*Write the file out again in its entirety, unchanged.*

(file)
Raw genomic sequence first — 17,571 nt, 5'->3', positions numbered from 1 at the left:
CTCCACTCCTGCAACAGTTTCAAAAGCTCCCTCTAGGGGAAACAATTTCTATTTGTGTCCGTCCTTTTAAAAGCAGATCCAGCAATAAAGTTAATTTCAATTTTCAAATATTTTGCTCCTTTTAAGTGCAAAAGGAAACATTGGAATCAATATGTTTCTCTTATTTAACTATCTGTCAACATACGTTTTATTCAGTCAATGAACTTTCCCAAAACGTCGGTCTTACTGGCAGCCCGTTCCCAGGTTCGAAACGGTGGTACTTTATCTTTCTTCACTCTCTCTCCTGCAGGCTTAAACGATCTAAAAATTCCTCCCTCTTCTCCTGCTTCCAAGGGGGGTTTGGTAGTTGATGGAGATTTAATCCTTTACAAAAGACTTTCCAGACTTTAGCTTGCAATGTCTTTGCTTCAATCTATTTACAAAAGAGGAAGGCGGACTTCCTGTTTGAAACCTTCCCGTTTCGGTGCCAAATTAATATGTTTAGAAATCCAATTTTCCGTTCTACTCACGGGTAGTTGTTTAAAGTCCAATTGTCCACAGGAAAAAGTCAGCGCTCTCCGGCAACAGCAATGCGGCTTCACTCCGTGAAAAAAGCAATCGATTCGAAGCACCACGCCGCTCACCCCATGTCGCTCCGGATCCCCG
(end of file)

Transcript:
Raw genomic sequence first — 17,571 nt, 5'->3', positions numbered from 1 at the left:
CTCCACTCCTGCAACAGTTTCAAAAGCTCCCTCTAGGGGAAACAATTTCTATTTGTGTCCGTCCTTTTAAAAGCAGATCCAGCAATAAAGTTAATTTCAATTTTCAAATATTTTGCTCCTTTTAAGTGCAAAAGGAAACATTGGAATCAATATGTTTCTCTTATTTAACTATCTGTCAACATACGTTTTATTCAGTCAATGAACTTTCCCAAAACGTCGGTCTTACTGGCAGCCCGTTCCCAGGTTCGAAACGGTGGTACTTTATCTTTCTTCACTCTCTCTCCTGCAGGCTTAAACGATCTAAAAATTCCTCCCTCTTCTCCTGCTTCCAAGGGGGGTTTGGTAGTTGATGGAGATTTAATCCTTTACAAAAGACTTTCCAGACTTTAGCTTGCAATGTCTTTGCTTCAATCTATTTACAAAAGAGGAAGGCGGACTTCCTGTTTGAAACCTTCCCGTTTCGGTGCCAAATTAATATGTTTAGAAATCCAATTTTCCGTTCTACTCACGGGTAGTTGTTTAAAGTCCAATTGTCCACAGGAAAAAGTCAGCGCTCTCCGGCAACAGCAATGCGGCTTCACTCCGTGAAAAAAGCAATCGATTCGAAGCACCACGCCGCTCACCCCATGTCGCTCCGGATCCCCG